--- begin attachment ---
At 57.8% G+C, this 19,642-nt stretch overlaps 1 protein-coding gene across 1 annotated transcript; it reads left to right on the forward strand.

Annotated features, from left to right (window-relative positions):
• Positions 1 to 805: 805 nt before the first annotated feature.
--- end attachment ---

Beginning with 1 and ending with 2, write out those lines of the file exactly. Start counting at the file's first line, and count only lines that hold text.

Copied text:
At 57.8% G+C, this 19,642-nt stretch overlaps 1 protein-coding gene across 1 annotated transcript; it reads left to right on the forward strand.

Annotated features, from left to right (window-relative positions):